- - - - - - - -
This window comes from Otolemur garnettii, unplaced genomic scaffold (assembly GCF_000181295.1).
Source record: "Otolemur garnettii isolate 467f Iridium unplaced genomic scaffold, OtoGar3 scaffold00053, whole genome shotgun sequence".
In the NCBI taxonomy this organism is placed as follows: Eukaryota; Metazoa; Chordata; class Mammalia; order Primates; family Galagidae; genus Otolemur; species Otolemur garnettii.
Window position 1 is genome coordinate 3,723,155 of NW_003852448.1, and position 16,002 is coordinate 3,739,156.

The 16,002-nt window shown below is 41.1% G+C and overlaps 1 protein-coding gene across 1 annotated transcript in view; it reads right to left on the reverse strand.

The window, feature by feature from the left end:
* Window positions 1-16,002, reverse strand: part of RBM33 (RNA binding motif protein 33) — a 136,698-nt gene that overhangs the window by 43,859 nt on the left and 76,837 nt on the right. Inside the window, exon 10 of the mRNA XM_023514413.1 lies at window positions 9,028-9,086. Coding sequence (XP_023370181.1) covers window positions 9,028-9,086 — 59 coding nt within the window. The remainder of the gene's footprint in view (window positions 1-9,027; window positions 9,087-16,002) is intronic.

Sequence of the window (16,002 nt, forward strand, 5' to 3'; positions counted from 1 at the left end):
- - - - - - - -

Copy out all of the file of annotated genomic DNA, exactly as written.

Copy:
This window comes from Otolemur garnettii, unplaced genomic scaffold (assembly GCF_000181295.1).
Source record: "Otolemur garnettii isolate 467f Iridium unplaced genomic scaffold, OtoGar3 scaffold00053, whole genome shotgun sequence".
In the NCBI taxonomy this organism is placed as follows: Eukaryota; Metazoa; Chordata; class Mammalia; order Primates; family Galagidae; genus Otolemur; species Otolemur garnettii.
Window position 1 is genome coordinate 3,723,155 of NW_003852448.1, and position 16,002 is coordinate 3,739,156.

The 16,002-nt window shown below is 41.1% G+C and overlaps 1 protein-coding gene across 1 annotated transcript in view; it reads right to left on the reverse strand.

The window, feature by feature from the left end:
* Window positions 1-16,002, reverse strand: part of RBM33 (RNA binding motif protein 33) — a 136,698-nt gene that overhangs the window by 43,859 nt on the left and 76,837 nt on the right. Inside the window, exon 10 of the mRNA XM_023514413.1 lies at window positions 9,028-9,086. Coding sequence (XP_023370181.1) covers window positions 9,028-9,086 — 59 coding nt within the window. The remainder of the gene's footprint in view (window positions 1-9,027; window positions 9,087-16,002) is intronic.

Sequence of the window (16,002 nt, forward strand, 5' to 3'; positions counted from 1 at the left end):